During the last quarter of the nineteenth century, a number of families of Lutheran background settled in East Dedham and West Roxbury (then known as Germantown). Pastors from neighboring churches in Boston would come occasionally to administer Baptism, solemnize marriages, and conduct funeral services. In September 1887, the Reverend Frederick C. Wurl was installed as Pastor at Immanuel Lutheran Church in East Boston, and imbued with a zealous missionary spirit, he began to lead services in the East Dedham-West Roxbury field, held in the homes of people interested in establishing a Lutheran congregation. For the first twenty years of the church’s existence, Pastor Wurl would serve both St. Luke’s and the congregation in East Boston.
The first congregational meeting was held on November 20, 1892, and the congregation was incorporated on April 29, 1893 under the name: St. Lucas German Evangelical Lutheran Society. The first organization established in the church was the Ladies’ Aid Society, founded on January 17, 1893 with fourteen members, which remained active until 2013. While the church began to look at constructing its own building, the congregation met in a mission chapel on Rockland Street in West Roxbury, purchased from the Allin Congregational Church of Dedham for twelve hundred dollars. By the spring of 1895, the church’s Sunday School program had enrolled seventy-two children instructed by twelve teachers, and in May 1907, the congregation resolved to join the Lutheran Church-Missouri Synod.
Though Pastor Wurl served the congregation well, his work in East Boston kept him from being as involved with St. Luke’s as he would have liked, and in 1920, after years of considering calling a resident pastor, Immanuel Lutheran Church requested that he serve in East Boston alone. The following year, the congregation raised the necessary funds to call the Reverend Robert B. Steup as the first resident Pastor of St. Luke’s. After years of holding services primarily in German, the congregation began to hold English services in addition to German every Sunday in 1921, and the last German service was held in June 1950.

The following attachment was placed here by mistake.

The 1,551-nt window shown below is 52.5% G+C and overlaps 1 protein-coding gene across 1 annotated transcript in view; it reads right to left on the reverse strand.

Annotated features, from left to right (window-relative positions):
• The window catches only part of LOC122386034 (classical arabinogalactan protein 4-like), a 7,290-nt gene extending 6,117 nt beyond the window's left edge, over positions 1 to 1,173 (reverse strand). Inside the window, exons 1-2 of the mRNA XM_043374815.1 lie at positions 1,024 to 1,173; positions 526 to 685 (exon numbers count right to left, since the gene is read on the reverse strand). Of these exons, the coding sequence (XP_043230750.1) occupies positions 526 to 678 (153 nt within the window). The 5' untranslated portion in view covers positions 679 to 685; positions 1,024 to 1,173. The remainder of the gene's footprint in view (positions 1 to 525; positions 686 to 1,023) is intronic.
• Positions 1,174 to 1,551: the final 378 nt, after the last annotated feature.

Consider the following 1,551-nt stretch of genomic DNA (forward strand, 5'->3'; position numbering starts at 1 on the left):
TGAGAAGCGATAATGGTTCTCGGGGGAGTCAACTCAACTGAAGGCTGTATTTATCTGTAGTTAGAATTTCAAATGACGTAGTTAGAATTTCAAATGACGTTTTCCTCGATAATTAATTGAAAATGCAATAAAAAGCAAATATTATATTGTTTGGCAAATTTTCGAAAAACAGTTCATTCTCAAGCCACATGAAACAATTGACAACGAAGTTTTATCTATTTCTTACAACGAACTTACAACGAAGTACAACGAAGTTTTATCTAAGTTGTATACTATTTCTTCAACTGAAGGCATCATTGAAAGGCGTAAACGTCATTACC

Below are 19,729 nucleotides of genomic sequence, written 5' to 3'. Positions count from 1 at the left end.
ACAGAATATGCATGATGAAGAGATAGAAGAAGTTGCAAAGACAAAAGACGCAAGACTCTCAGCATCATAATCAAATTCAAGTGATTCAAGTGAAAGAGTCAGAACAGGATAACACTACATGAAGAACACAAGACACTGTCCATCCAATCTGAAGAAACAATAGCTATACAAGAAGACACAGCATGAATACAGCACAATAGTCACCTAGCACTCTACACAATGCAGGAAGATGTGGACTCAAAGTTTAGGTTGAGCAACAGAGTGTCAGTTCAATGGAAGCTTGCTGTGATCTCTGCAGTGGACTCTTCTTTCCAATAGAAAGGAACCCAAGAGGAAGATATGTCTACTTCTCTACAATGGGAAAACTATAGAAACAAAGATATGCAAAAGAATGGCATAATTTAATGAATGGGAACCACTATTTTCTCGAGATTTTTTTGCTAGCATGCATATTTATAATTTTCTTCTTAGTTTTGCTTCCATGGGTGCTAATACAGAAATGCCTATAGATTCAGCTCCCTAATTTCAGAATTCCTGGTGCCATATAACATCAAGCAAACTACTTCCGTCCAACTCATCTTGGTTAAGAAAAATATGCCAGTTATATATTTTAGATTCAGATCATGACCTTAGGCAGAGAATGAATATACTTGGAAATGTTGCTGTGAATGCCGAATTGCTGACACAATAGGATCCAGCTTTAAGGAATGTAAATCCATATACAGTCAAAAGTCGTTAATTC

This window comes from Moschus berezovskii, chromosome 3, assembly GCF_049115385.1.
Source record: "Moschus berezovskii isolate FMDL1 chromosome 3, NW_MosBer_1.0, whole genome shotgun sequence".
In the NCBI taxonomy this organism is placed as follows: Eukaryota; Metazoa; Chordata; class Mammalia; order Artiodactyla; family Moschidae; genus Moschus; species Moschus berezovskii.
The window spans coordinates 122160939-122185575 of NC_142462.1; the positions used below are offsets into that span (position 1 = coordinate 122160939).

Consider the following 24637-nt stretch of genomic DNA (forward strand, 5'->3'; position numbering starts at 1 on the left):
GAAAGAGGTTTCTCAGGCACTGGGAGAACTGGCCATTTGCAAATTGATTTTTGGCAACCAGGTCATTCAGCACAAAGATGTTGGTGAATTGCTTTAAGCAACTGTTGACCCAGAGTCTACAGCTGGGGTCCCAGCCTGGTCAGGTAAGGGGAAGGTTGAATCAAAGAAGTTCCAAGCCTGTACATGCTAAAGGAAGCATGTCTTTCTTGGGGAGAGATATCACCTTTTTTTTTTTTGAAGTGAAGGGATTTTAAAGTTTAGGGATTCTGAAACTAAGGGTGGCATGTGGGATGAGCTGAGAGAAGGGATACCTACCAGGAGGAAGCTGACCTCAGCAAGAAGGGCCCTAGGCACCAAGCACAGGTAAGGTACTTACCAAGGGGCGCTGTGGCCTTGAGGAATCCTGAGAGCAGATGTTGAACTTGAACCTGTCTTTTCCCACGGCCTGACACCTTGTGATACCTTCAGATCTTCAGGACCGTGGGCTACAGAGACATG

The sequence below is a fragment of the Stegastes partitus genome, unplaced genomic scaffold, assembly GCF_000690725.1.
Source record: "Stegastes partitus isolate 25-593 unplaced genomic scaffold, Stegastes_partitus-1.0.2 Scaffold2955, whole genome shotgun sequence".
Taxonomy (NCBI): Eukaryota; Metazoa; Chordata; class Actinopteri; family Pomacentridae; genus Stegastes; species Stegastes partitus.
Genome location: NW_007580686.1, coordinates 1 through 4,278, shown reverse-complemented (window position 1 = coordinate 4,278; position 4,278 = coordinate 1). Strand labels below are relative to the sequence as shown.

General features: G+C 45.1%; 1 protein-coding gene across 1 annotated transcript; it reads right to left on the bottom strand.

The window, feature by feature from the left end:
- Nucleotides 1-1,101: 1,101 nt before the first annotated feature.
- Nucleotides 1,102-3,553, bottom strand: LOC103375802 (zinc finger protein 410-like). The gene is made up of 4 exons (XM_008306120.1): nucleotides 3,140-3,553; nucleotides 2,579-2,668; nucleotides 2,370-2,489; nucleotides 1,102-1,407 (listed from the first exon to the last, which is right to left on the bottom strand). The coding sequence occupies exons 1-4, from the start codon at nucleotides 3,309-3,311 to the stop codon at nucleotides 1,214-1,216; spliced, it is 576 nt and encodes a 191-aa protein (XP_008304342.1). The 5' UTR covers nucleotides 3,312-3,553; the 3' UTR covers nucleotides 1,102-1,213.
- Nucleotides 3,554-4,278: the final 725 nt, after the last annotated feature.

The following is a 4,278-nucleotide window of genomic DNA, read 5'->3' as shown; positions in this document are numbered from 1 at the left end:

Following the death of Pastor Steup after twenty-nine years of faithful service, the Reverend Richard W. Manns was installed in 1951. The following year boasted three significant events for St. Luke’s: a new Wurlitzer organ (a memorial to Pastor Steup) was dedicated on June 29; a Vacation Bible School program was held for the first time with ninety children enrolled on August 4; and a second morning service was held for the first time on October 14, 1952. In 1957, land was purchased on East Street in Dedham, and the current church building was dedicated on February 12, 1961. An Allen TC-3 organ was installed in 1969, and the following year, the Parish Education Wing was dedicated.
In 1972, Pastor Manns accepted a call to St. John’s Lutheran Church in Meriden, Connecticut, bringing to close twenty-one years of service. The Reverend Samuel Nafzger served as vacancy pastor until the installation of the Reverend John A. Jurik on August 12, 1973. During this period, the church suffered a split in its membership in conjunction with difficulties within the Synod. After Pastor Jurik accepted a call to St. Peter’s Lutheran Church in New York, the Reverend James E. Keurulainen was installed as Pastor on July 10, 1977. The congregation prospered with the establishment of the Director of Christian Education post and the church’s involvement in the Synodical Vicarage Program. In 1992, St. Luke’s celebrated its hundredth anniversary, and Pastor Keurulainen stepped down in 1997 to become President of the New England District (1997-2012) of the Lutheran Church-Missouri Synod. From 1999 to 2004, the Reverend Benjamin T. Ball served as Pastor, before accepting a call to the Northern Illinois District.
Since 2005, the Reverend Dr. James E. Butler has served as the seventh Pastor of St. Luke’s. We have begun an annual 5K Race to benefit our local food pantry, increased variety in our worship offerings, and are in the process of reinvigorating our ministries. In 2017, we will share our 125th Anniversary with the 500th Anniversary of the Reformation.
Click here for more information about our Pastors over the years.